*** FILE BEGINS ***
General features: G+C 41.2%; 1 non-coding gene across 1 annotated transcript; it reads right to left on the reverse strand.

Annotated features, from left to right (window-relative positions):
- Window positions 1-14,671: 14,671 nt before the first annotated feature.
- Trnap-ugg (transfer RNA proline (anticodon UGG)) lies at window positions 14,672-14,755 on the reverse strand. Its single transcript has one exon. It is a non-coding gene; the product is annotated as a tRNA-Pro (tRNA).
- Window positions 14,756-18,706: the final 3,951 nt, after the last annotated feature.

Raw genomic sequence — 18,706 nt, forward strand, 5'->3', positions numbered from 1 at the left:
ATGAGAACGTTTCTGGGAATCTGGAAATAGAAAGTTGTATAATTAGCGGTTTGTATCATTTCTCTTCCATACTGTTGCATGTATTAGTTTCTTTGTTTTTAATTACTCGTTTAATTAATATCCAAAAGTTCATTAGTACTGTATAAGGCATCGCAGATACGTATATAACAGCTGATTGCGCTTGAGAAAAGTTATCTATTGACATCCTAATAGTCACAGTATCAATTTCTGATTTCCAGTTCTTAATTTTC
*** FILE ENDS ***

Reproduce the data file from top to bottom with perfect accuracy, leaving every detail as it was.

General features: G+C 41.2%; 1 non-coding gene across 1 annotated transcript; it reads right to left on the reverse strand.

Annotated features, from left to right (window-relative positions):
- Window positions 1-14,671: 14,671 nt before the first annotated feature.
- Trnap-ugg (transfer RNA proline (anticodon UGG)) lies at window positions 14,672-14,755 on the reverse strand. Its single transcript has one exon. It is a non-coding gene; the product is annotated as a tRNA-Pro (tRNA).
- Window positions 14,756-18,706: the final 3,951 nt, after the last annotated feature.

Raw genomic sequence — 18,706 nt, forward strand, 5'->3', positions numbered from 1 at the left:
ATGAGAACGTTTCTGGGAATCTGGAAATAGAAAGTTGTATAATTAGCGGTTTGTATCATTTCTCTTCCATACTGTTGCATGTATTAGTTTCTTTGTTTTTAATTACTCGTTTAATTAATATCCAAAAGTTCATTAGTACTGTATAAGGCATCGCAGATACGTATATAACAGCTGATTGCGCTTGAGAAAAGTTATCTATTGACATCCTAATAGTCACAGTATCAATTTCTGATTTCCAGTTCTTAATTTTC